ESPOO, Finland – After thirty years of service to Nokia, Olli-Pekka Kallasvuo will leave his position of CEO and the board of directors, and Stephen Elop, the former head of Microsoft’s Business Division will replace him in that capacity.
Following the news, Nokia’s share rose seven percent and closed on Friday at US$9.94.
Kallasvuo, usually referred to as OPK, will not leave empty-handed, as he is entitled to a severance payment consisting of 18 months gross base salary and target incentive which totals approximately EUR4.6m (US$5.8m). He has also been granted 100 000 restricted shares.
During Kallasvuo’s four years as the company’s CEO, Nokia’s stock fell 50% to US$37bn. The telecommunications giant is the biggest company in Finland, but in the United States it has performed poorly. The new chief executive officer emphasised that North America was an important market to the company, a region from where Nokia’s smartphones are losing to Android devices, the iPhone and to BlackBerry – considering the entire mobile phone segment, Nokia has under 10% of it in the US.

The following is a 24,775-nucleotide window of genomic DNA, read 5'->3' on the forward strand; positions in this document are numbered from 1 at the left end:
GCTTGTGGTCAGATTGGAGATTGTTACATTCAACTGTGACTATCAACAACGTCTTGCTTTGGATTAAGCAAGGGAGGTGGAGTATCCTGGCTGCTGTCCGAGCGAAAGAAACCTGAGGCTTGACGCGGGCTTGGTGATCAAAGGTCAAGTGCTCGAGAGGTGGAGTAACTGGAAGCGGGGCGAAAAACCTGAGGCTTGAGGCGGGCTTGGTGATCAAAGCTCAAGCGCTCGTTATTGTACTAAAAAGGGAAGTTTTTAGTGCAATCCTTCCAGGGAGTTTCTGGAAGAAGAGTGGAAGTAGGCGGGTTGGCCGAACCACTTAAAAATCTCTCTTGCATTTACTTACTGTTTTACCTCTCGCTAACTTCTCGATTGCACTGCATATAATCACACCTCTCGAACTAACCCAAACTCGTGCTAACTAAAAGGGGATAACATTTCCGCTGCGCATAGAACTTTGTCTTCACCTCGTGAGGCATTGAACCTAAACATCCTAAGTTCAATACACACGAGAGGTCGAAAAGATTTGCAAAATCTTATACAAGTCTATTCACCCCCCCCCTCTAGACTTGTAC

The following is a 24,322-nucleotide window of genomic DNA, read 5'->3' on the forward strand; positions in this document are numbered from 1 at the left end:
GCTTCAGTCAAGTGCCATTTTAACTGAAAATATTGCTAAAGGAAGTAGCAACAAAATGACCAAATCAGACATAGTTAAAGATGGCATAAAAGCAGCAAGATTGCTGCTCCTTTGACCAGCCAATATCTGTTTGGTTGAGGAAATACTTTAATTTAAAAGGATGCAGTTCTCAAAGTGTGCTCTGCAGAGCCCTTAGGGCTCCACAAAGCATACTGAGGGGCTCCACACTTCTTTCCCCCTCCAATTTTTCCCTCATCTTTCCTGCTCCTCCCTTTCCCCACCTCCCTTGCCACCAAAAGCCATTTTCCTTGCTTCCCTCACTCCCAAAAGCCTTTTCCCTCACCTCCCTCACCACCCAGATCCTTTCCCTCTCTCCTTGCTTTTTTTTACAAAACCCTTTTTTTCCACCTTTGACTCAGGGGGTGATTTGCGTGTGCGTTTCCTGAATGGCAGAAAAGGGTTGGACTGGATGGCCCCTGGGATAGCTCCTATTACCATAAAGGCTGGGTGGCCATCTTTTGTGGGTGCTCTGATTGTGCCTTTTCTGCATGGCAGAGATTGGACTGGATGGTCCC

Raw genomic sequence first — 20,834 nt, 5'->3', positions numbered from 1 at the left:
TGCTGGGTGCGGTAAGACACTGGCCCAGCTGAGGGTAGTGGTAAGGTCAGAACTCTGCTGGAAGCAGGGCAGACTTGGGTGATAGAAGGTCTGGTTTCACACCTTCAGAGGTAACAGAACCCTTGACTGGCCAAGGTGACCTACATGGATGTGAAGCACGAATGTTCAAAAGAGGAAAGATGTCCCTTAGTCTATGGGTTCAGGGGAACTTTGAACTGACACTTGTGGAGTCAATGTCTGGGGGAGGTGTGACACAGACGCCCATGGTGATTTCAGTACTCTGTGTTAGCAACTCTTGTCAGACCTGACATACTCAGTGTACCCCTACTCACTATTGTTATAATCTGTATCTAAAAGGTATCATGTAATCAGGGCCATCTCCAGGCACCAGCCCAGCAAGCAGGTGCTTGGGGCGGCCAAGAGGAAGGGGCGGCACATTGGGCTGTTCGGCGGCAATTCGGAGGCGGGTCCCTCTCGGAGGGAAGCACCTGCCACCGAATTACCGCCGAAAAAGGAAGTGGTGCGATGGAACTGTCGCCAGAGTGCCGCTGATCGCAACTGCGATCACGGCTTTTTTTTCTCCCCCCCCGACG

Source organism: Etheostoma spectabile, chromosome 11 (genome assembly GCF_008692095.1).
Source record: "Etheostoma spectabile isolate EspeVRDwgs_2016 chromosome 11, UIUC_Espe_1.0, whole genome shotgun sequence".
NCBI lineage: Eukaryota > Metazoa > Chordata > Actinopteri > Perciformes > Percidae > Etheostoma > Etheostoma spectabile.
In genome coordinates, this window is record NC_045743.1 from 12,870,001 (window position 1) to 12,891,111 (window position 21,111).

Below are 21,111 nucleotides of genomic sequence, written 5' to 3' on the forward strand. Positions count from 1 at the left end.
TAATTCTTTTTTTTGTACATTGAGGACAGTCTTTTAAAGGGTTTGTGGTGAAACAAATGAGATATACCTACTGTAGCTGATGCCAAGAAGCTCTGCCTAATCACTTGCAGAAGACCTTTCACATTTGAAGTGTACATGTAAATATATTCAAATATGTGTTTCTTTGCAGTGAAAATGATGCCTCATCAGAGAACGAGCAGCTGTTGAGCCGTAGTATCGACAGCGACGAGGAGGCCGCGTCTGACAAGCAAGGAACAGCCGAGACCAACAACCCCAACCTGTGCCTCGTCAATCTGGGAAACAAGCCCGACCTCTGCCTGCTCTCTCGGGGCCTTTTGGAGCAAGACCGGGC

Under the former CEO, some new services ended up being scraped: Ovi Files, a file-storage website for mobile phones and computers; and the NGage gaming platform, which was revived after being killed as an actual phone line.
Elop has experience working in the United States at Juniper Networks, Macromedia, Adobe Systems and Microsoft, although the job will not be easy for him, even though Nokia will soon release smartphones based on two modern operating systems: MeeGo, a product of its collaboration with Intel, and Symbian, not new, but rather a refresh.